Customer Service as Two-Way Communication

Can you picture customer service without telephones? This technology was invented in 1876 by Alexander Graham Bell and certainly made it easier for customers to communicate with businesses. Before the telephone, the only way to contact a business was to physically visit and meet with staff or to send a letter or other form of post. Of course, it’s far easier to ignore a letter sent from an irritated customer far away. The telephone (eventually) is what empowered the customer to reach the businesses they dealt with regardless of location and time.

In the decades since, customer service has developed through similar technological milestones. This evolution includes switchboards, rotary dial phones, call centers, interactive voice response systems, email, social media, and AI-supported customer interactions. However, the biggest shift in customer service might not be technology at all. Rather, it’s the general concept of customer service as a two-way conversation.

Why two-way customer service conversation matters

There’s no doubt that customer service is essential to attracting and retaining customers. Studies state that up to 35% of customers are willing to switch companies due to poor customer service experiences.

Simply put, today’s consumer approaches brand relationships differently than in the past. For context, consider that more than 60% of consumers (and 75% of B2B buyers) expect the business to know exactly what they need.

Related: Differences Between Customer Satisfaction and Customer Experience

Strategic service companies understand this and have tools and processes to build customer profiles and anticipate needs. One straightforward strategy is two-way customer service, based on two-way communication. In two-way communication, “both sender and receiver listen to each other, gather information, and are willing to make changes to work together in harmony.” This works because it treats customer service calls as opportunities to show empathy and react in a human, non-robotic manner. When customers feel comfortable with the conversation, the company has an easier time building a profile of their needs.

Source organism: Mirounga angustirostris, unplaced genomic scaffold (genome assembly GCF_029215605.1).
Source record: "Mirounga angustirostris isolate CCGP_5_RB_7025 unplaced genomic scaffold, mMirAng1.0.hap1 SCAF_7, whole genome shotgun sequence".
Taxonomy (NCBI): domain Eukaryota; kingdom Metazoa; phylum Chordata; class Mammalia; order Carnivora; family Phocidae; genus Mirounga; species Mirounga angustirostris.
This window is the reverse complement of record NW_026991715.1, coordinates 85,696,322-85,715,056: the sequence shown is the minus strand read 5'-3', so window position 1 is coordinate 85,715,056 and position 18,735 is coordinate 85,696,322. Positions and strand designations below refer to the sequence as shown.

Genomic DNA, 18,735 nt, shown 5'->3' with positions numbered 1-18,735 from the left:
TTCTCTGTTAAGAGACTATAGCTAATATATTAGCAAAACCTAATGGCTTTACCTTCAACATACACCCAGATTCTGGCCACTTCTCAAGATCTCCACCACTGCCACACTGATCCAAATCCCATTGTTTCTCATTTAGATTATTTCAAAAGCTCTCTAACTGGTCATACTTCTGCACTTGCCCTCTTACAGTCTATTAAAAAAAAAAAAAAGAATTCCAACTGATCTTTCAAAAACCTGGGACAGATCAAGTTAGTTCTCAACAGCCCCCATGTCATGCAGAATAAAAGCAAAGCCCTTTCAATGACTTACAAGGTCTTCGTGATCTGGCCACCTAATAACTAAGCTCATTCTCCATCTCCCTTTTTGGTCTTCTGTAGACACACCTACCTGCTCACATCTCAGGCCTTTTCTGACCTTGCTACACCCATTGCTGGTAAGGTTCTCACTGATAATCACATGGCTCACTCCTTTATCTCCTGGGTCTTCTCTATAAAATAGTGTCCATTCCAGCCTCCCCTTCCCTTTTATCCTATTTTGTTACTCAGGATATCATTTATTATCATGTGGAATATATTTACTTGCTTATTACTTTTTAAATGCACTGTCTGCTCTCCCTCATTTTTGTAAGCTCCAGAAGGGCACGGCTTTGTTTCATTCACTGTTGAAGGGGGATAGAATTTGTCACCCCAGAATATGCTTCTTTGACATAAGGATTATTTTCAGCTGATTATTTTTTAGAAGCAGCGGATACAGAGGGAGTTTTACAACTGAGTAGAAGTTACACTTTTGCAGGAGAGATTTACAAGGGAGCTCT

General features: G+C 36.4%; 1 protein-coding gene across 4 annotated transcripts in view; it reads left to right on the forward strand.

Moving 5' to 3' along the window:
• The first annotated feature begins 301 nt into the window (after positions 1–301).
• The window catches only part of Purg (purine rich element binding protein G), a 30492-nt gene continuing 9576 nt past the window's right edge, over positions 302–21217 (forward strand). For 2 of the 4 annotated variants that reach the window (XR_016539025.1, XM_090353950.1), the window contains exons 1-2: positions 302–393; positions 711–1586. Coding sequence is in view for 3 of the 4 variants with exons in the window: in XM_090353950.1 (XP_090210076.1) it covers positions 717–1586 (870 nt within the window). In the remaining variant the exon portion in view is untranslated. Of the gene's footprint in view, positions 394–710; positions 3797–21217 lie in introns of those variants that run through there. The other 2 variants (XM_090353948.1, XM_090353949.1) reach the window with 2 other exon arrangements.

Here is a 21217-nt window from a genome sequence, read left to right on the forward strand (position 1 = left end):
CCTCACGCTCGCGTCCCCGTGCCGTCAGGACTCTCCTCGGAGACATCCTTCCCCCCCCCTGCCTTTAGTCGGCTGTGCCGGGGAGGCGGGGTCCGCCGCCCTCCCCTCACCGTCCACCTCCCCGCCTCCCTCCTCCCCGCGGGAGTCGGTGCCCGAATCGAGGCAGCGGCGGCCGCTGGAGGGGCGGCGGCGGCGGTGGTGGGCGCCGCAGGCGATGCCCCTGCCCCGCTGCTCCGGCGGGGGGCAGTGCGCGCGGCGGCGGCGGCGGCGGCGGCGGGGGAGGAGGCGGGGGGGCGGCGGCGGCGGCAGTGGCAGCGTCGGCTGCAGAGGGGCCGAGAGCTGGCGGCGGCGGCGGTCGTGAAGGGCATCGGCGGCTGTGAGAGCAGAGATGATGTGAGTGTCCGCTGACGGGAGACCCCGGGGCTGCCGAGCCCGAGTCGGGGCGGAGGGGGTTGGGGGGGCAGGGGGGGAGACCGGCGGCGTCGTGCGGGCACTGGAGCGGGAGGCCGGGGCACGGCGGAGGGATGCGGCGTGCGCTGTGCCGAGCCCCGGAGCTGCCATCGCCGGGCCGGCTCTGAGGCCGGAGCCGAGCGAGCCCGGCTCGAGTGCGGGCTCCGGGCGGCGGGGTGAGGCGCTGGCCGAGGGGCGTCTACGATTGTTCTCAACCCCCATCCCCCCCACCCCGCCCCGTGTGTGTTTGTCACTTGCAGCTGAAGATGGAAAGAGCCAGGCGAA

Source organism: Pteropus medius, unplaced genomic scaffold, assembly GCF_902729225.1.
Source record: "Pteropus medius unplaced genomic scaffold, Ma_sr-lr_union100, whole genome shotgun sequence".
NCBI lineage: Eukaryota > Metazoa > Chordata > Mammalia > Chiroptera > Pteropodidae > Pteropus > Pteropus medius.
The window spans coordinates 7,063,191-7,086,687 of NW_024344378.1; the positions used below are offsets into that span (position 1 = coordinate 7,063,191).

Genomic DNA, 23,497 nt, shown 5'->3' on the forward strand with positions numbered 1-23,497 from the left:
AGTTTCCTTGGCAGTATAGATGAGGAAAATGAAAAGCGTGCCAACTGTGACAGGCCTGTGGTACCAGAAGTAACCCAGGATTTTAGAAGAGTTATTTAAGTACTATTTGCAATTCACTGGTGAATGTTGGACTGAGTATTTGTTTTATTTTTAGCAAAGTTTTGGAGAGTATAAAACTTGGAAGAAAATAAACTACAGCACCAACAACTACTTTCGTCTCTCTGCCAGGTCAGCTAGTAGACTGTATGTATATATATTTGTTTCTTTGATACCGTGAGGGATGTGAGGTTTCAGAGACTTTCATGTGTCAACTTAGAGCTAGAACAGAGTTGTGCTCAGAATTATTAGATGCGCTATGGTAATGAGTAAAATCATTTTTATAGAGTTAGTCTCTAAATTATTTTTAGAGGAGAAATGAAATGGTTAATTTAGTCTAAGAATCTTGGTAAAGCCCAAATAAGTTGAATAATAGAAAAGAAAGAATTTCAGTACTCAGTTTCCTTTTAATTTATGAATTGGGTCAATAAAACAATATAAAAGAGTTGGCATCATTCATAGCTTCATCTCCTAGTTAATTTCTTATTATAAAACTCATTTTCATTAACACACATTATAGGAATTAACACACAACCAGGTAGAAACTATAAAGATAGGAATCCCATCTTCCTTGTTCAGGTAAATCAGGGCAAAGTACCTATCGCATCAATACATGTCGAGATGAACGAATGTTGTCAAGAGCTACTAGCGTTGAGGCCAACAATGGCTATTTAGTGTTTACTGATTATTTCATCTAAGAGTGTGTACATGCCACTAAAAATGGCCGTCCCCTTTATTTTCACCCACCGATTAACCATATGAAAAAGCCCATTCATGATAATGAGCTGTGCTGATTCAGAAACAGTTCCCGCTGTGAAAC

Related: Prioritizing Customer Service Across the Business

Implementing two-way customer service

Customer needs can change rapidly and for many reasons. Some may include seasonality, presence within the sales funnel, products/services used, and even demographic information like age and location.

Customer relationship management (CRM) systems effectively house historical customer patterns and preferences. CRMs aren’t the only way to gather that information though. For example, automated service questionnaires allow the business to ask questions about the overall experience and specific actions that take place within the sales funnel.

Listening to customers is one of the most critical things a business can do, but it’s only half of the equation when it comes to two-way customer service. You must also act on what you hear — and promptly.

Related: A Great Customer Experience is the New Standard of Service

Using two-way customer service to your advantage

The first step in two-way customer service is letting the customer know that you hear them by acknowledging the problem. Responding to their concerns with empathy can go a long way toward easing any tension. Another significant aspect of two-way customer service is keeping the customer apprised of status updates. There are many different software solutions that can automate this, delivering a short update via phone message, text, or email. An informed customer is more likely to feel like their problem is being prioritized.

Of course, the goal with any customer service complaint should be to rectify the situation. Once that has happened, close the loop and follow up with the customer to ensure their needs have been met. Consider this step the finishing touch on a successful two-way customer service scenario. In many cases, problems experienced by utility customers involve service interruptions for essentials like power, water, or gas. Still, by emphasizing two-way communication, your customer service team can play a monumental part in creating brand advocates for your utility.

Related: Top Three Benefits of Customer Service Surveys for Utilities

Utility Partners of America (UPA) has partnered with utilities and energy cooperatives to build, inspect, maintain and upgrade the nation’s utility infrastructure for more than 20 years. To learn more about what we do and how we can help you, contact us or call (888) 667-1411 today.